ACLU report: Blacks in South Carolina arrested at nearly three times rate of whites for marijuana possession in 2010
Blacks in South Carolina were arrested for marijuana possession at 2.8 times the rate of whites in 2010, despite comparable marijuana usage rates, according to a new report by the American Civil Liberties Union.
The report, “Marijuana in Black and White: Billions of Dollars Wasted on Racially Biased Arrests,” released today, is the first to examine state and county marijuana arrest rates nationally by race, the ACLU said.
In South Carolina, the counties with the largest racial disparity in marijuana possession arrests were Spartanburg, Anderson, Oconee, Newberry and Richland, according to the report. Racial disparities were also prominent in Charleston and Horry counties. Statewide, marijuana possession rates accounted for 53.6 percent of all drug arrests in 2010. In the past 10 years, marijuana possession arrest rates have risen 29 percent and the racial disparities among such arrests have increased 57.4 percent, the ACLU stated.
The organization said the findings show that while there were pronounced racial disparities in marijuana arrests 10 years ago, they have grown significantly worse.
“The War on Marijuana has disproportionately been a war on people of color,” says Ezekiel Edwards, director of the Criminal Law Reform Project at the ACLU and one of the primary authors of the report. “State and local governments have aggressively enforced marijuana laws selectively against black people and communities, needlessly ensnaring hundreds of thousands of people in the criminal justice system at tremendous human and financial cost.”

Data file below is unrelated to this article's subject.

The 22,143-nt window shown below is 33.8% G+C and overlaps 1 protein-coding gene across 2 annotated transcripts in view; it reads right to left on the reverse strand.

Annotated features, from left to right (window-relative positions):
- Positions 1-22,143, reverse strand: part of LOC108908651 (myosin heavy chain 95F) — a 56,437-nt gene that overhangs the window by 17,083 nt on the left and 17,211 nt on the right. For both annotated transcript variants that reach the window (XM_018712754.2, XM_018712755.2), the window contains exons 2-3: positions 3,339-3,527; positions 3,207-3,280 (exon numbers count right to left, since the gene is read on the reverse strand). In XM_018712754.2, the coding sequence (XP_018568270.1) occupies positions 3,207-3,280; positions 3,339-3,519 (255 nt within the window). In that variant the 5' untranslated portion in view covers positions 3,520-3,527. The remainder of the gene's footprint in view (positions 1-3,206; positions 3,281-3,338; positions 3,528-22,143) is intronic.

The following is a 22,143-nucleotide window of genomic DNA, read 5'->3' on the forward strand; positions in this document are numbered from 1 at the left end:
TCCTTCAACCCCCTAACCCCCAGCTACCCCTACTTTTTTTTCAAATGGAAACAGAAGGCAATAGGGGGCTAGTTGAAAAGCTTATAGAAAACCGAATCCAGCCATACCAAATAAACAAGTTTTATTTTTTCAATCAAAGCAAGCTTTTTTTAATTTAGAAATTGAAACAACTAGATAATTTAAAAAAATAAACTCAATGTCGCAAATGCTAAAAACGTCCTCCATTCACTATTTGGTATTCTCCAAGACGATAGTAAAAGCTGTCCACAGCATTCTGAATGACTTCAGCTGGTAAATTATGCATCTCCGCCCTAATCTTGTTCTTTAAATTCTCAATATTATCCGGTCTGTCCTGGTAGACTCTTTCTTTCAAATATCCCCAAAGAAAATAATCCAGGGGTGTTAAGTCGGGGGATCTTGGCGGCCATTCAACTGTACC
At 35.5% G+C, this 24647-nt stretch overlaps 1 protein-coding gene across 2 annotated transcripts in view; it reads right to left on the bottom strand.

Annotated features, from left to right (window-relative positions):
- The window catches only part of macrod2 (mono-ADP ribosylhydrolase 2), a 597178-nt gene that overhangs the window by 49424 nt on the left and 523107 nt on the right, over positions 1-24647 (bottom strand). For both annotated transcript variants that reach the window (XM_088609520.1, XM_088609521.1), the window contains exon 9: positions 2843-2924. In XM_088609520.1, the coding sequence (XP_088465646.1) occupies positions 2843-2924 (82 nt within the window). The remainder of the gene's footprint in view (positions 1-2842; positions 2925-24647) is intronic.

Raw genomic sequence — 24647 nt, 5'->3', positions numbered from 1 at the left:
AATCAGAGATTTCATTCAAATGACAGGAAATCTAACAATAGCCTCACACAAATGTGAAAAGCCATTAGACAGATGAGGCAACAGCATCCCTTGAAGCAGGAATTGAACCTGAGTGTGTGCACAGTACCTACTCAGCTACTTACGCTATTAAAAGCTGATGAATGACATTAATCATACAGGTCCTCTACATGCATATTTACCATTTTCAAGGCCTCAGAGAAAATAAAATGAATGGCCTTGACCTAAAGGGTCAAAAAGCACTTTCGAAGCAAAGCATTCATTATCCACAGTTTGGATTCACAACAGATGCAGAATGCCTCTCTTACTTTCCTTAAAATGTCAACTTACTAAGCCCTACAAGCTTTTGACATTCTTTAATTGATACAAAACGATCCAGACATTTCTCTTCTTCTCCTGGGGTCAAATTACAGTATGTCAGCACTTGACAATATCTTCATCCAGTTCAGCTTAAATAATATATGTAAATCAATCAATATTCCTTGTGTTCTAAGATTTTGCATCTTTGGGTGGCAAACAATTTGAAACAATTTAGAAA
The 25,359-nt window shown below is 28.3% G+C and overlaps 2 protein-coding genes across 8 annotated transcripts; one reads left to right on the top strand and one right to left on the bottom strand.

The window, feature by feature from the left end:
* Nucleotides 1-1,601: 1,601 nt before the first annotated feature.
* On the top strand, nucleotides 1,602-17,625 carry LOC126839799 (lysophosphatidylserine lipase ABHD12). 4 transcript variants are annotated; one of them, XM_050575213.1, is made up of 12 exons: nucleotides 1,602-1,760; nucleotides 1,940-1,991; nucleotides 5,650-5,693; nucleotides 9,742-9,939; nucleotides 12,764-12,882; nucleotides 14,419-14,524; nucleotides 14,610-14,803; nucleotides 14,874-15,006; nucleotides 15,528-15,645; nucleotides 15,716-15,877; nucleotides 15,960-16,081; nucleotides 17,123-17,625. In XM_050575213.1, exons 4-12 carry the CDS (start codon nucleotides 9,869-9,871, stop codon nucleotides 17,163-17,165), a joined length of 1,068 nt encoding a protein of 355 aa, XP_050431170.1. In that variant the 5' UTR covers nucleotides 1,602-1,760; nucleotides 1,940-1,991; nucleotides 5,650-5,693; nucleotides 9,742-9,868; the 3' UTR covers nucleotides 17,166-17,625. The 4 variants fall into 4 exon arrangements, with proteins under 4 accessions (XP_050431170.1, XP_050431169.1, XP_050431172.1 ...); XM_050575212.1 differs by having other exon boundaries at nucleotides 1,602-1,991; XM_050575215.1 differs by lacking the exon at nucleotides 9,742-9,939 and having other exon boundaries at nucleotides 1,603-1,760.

South Carolina spent $49,540,640 enforcing marijuana laws in 2010 the study found. Nationally, states spent an estimated $3.6 billion enforcing marijuana possession laws in 2010. New York and California combined spent over $1 billion, the report stated.
The ACLU calls for states to legalize marijuana by licensing and regulating marijuana production, distribution, and possession for persons 21 or older, taxing marijuana sales, and removing state law criminal and civil penalties for such activities, which it says would eliminate the unfair racially- and community-targeted enforcement of marijuana laws.
If legalization is not feasible, the ACLU recommends de-penalizing marijuana possession by removing all civil and criminal penalties for use and possession for persons 21 or older; or, if de-penalization is not possible, decriminalizing low-level marijuana possession by replacing all criminal penalties for use and possession of small amounts of marijuana for adults and youth with a civil penalty of a small fine. Finally, if decriminalization is not attainable, the ACLU suggests police and prosecutors make enforcement of marijuana possession laws a low priority.